A charter amendment struck down, a late school bus, and another mask mandate, this week
Bill Radke reviews the week's news with Publicola publisher and editor Erica Barnett, The Stranger associate editor Rich Smith, and Washington State Wire publisher DJ Wilson.
Last Friday King County Superior Court Judge Catherine Shaffer struck Compassion Seattle’s Charter Amendment 29 from the November ballot. The amendment would have required the city to use existing resources to create 2,000 new beds and to keep city parks “open and clear of unauthorized encampments". Compassion Seattle’s attorneys appealed the ruling, but this Friday the court of appeals upheld the lower court's decision. But just because Amendment 29 won't be on the ballot, doesn't mean it's ideas won't be. Both mayoral candidates Bruce Harrel and Lorena González have given statements on this ruling. Harrel’s team conceded that the measure exceeded the authority of the initiative process but agreed with its goals. González expressed opposition to the charter amendment and its aims, calling it deeply flawed and unconstitutional. How will this charter amendment impact the mayoral candidate's campaign strategies?
School is officially back in session. And for most kids in the Seattle area, it’s actually back in person. But the return to the classroom has been far from smooth. On Tuesday evening Seattle Public Schools sent a notification to parents warning that school busses might be delayed. And they were - some of them up to one or two hours. The district says this is the result of a national shortage in bus drivers, and is encouraging parents to find alternative methods for getting their kids to school for at least the first few weeks of classes. There are shortages in just about every job out there - so how did the school district not see this coming? Plus, it’s not just school bus delays that are making this year unique - students are also still mandated to wear masks inside, and their teachers are required to both wear a mask and be vaccinated. These rules are meant to keep students and faculty safe, as Covid continues to spread throughout the region. Are people complying with mask and vaccine mandates?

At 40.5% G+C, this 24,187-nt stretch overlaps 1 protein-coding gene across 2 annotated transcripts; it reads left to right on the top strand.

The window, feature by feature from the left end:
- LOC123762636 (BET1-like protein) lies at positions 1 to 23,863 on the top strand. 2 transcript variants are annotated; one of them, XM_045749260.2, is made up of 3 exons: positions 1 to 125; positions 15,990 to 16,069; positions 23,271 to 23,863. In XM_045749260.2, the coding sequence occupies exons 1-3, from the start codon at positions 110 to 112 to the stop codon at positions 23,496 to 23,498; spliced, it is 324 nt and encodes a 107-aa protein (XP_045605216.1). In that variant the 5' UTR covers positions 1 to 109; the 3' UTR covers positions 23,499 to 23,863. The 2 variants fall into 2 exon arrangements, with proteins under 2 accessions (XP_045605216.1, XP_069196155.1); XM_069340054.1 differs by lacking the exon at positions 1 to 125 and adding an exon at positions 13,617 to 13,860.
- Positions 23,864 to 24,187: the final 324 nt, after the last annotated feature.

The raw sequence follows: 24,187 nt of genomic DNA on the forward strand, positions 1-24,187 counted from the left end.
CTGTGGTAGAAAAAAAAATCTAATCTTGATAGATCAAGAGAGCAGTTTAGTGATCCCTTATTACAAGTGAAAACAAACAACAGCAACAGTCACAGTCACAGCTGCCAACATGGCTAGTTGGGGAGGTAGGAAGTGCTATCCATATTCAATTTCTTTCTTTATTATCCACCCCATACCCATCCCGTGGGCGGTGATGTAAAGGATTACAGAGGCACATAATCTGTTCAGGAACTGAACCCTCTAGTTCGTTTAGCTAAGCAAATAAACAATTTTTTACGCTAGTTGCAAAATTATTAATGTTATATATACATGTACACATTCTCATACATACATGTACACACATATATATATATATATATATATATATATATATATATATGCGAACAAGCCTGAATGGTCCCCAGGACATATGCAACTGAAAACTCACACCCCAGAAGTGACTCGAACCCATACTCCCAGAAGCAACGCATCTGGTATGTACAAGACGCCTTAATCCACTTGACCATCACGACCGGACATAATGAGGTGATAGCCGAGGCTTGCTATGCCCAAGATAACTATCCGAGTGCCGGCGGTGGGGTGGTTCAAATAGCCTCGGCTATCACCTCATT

Speaking of Covid, King County has announced that starting September 7th masks will be required at outdoor gatherings of 500 people or more, regardless of vaccination status. Meanwhile, anti mask and vaccine protests continue across the state. Last Saturday there was an anti-vaccine mandate rally in Olympia, and this weekend Washington State’s ferry system is shutting down reservations due to an expected employee sickout. The sickout is a response to recently mandating vaccine requirements for state employees, including ferry crew members. Will these continued protests make Governor Inslee renege on his vaccine mandate?
Finally, on late Wednesday evening the US Supreme Court declined to halt a Texas law banning abortions after 6 weeks, the nation’s most restrictive abortion policy. The court ruled 5-4 against providing relief to abortion providers. The majority said its decision "is not based on any conclusion about the constitutionality of Texas's law, and in no way limits other procedurally proper challenges to the Texas law, including in Texas state courts." Governor Inslee released a statement following this decision that said in part "We are fortunate that this has no impact on people seeking an abortion in Washington. We deeply value maintaining strong access to reproductive health and abortion services. We have strengthened our laws around preserving access to reproductive services in recent years, and we will continue to protect people’s rights.” But will this decision really have no impact on Washington? What could the legal implications of this ruling be for our state?